Louisville — Mayor Greg Fischer proclaimed today Energy Efficiency Day in Louisville, saying the global climate crisis is also a health issue.
“Climate change is a global health crisis, and as we have seen with the COVID-19 pandemic, the people impacted the most are our Black residents and other communities of color. This is true whether we are talking about COVID-19, the effects of climate change or racial injustice,” Fischer said. “By reducing our emissions and energy usage, planting more trees, and cooling our city, we will improve the health outcomes for many of our most vulnerable populations and help ensure that all Louisvillians can have a high quality of life no matter where they live.”
If Louisville takes no action, our city will continue to see hotter days, with a predicted 42 more days each year above 100 degrees in 2040, and more extreme weather events including flooding.
This would result in more respiratory and heart disease cases, an overburdening of healthcare and emergency response systems, mental health issues, vulnerabilities to infrastructure, and rising insurance and energy costs – all of which will disproportionately effect Louisville’s marginalized populations who may already suffer from medical conditions and struggle to pay their utility bills.
The life expectancy for individuals living in historically Black neighborhoods can be up to 12.6 years less than the life expectancy of residents in other neighborhoods. Black Louisvillians also are more than twice as likely to be admitted to the hospital for asthma-related complications, and childhood asthma rates are higher among Black children.
Health issues like those are exacerbated by higher rates of poverty and unequal access to health care. Nearly 22% of Black Louisvillians live in high-poverty neighborhoods, compared the city average of 8.9 percent.
Since adopting the city’s first ever sustainability plan in 2013, Louisville Metro has taken increasing steps to combat climate change impacts locally, including supporting a resolution to transition to a 100% clean energy economy. The 100% Clean Energy Resolution, passed by Louisville Metro Council in February, called for the revision of all building codes for new construction to require energy efficiency, conservation, and renewable energy applications.
Louisville Metro also has set a goal to reduce its greenhouse gas emissions by at least 80% by 2050, which will require energy efficiency and conservation measures. The city is in the process of hiring an Energy Manager to guide its energy reduction and renewable energy efforts.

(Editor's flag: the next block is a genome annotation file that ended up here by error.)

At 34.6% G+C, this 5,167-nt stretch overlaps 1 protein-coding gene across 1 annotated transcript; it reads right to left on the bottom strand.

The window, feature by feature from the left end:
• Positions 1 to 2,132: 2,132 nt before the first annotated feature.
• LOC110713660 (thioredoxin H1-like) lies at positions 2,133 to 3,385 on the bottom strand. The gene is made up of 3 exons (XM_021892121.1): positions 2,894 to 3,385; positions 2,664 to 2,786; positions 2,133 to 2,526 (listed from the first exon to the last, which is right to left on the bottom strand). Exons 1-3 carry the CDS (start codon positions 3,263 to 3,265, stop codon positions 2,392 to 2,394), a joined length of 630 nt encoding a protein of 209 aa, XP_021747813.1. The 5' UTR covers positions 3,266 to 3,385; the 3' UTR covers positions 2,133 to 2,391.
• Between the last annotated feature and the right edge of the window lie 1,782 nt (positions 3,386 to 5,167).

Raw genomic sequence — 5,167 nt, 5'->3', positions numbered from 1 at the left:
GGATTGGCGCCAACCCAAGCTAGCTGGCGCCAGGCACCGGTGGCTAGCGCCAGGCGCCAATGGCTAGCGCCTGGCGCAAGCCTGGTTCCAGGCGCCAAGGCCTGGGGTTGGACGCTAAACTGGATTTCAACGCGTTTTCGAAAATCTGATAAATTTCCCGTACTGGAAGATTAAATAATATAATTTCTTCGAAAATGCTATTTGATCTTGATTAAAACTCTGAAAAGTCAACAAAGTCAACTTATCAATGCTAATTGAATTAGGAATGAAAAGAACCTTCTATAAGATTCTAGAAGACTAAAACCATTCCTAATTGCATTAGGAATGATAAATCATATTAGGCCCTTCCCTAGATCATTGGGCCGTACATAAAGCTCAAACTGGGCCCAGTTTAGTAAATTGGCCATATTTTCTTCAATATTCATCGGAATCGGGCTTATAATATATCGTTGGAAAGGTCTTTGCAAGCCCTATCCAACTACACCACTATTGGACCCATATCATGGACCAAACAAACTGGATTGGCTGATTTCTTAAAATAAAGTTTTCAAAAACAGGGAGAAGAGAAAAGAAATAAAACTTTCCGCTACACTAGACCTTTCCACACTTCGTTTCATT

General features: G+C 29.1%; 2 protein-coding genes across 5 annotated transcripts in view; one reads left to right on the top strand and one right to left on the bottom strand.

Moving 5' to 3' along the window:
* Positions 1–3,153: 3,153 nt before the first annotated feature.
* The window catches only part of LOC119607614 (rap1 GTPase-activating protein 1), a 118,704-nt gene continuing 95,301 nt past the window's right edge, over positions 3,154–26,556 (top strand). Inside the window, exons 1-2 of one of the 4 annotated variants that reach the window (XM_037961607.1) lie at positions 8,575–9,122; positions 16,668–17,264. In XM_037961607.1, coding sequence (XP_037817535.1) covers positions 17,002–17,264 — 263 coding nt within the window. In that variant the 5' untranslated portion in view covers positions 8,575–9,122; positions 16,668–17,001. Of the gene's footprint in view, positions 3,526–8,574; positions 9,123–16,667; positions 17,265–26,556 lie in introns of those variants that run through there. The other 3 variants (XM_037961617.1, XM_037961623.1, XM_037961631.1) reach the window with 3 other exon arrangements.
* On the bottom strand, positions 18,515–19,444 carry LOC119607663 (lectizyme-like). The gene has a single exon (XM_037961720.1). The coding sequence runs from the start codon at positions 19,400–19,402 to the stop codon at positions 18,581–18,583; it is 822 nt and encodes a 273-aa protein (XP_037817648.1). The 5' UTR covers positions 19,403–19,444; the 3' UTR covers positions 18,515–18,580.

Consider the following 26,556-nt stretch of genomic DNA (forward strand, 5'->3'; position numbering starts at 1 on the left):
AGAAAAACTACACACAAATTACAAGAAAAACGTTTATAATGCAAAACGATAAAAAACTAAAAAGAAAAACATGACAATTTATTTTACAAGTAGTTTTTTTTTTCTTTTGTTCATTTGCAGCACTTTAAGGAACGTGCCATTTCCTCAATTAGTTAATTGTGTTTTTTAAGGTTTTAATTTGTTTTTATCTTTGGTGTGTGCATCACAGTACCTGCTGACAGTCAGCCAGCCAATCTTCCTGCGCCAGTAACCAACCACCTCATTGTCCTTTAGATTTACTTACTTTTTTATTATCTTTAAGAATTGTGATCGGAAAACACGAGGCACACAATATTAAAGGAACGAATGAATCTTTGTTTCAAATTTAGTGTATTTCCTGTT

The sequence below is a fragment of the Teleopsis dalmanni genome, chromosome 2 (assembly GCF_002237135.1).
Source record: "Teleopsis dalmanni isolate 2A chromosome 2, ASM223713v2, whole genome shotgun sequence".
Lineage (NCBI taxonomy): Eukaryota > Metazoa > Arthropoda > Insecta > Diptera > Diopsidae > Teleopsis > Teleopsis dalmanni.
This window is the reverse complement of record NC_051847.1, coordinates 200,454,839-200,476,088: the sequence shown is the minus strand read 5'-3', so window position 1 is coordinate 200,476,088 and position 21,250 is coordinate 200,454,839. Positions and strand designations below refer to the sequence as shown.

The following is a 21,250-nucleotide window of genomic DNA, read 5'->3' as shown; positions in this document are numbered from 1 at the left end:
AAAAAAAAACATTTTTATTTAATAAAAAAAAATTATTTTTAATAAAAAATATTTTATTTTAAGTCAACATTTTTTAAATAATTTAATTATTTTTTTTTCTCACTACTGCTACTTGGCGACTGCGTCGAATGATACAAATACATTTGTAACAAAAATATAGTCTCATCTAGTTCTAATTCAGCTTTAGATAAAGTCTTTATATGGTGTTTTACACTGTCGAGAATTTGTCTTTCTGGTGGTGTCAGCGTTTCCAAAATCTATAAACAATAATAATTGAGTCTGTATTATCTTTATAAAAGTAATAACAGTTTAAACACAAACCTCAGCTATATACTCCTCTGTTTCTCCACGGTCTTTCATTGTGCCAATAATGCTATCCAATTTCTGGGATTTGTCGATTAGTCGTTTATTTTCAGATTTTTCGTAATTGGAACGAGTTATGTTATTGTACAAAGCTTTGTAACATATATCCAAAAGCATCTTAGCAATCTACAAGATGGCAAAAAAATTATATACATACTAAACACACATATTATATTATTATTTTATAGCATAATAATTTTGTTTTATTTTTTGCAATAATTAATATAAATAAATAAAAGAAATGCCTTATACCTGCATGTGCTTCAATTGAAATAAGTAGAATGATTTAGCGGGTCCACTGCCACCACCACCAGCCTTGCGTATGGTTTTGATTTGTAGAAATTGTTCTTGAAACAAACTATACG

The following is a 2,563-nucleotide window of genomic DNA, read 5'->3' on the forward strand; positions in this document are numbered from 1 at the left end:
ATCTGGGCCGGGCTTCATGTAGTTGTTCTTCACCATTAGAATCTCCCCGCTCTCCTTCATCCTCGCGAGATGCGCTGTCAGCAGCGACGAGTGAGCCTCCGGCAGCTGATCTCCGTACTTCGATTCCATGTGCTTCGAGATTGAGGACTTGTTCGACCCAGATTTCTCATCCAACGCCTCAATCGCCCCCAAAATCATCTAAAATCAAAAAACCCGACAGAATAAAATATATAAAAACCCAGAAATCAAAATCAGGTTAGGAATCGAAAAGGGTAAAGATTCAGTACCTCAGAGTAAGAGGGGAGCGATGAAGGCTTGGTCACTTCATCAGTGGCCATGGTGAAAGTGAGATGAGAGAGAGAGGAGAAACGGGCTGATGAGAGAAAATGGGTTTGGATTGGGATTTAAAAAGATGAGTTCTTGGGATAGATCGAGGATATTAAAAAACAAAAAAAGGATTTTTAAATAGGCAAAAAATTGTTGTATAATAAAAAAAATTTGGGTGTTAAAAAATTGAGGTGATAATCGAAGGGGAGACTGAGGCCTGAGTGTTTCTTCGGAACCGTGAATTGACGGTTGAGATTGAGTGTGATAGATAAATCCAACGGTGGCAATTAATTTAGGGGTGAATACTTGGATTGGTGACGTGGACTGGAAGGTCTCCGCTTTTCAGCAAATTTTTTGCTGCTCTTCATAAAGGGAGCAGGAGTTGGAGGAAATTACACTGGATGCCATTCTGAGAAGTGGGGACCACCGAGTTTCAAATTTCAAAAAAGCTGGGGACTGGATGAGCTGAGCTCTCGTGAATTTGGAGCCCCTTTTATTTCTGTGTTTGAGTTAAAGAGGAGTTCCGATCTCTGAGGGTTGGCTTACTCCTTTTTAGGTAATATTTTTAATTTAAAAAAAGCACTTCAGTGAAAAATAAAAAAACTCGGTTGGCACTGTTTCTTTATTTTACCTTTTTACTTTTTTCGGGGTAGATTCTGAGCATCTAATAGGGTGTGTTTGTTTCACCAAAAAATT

Since 2010, the city has realized millions of dollars in energy savings in Metro-owned buildings through two contracts with Johnson Controls, incentivized the installation of over 800,000 square feet of cool roofing materials, and leveraged over $2.3 million in private capital toward energy efficiency and renewable energy projects through Louisville’s EPAD Program.
Residents can help reduce their own energy consumption by turning off lights when they aren’t needed, unplugging devices when they aren’t in use, weatherizing their homes and investing in energy-efficient appliances and building materials. LG&E offers multiple initiatives that allow customers to track and reduce their energy usage, including Marketplace Tool, Advanced Meter Program and Demand Conservation Program. Learn more about these programs at https://lge-ku.com/programs.
On Oct. 15, the Louisville Energy Alliance will celebrate buildings owners and businesses who’ve moved the needle on energy efficiency at Louisville Sustainability Council’s next Green Convene. Buildings in Louisville that have made the most energy efficiency improvements in the last year will receive a Kilowatt Crackdown Award.
The virtual event, which takes place from 11:30 a.m. to 1 p.m., will feature the awards presentation as well as a panel discussion on how energy efficiency is beneficial for our environment and for your business. Register at www.louisvillesustainabilitycouncil.org/green-convene.
Those interested in learning more about the intersectionality of climate change and social justice can also register for the seventh annual Louisville Sustainability Summit on Nov. 14. This year’s event will focus on race, health, and equity in relation to climate change, highlighting women and experts of color. Register at www.louisvillesustainabilitycouncil.org/summit.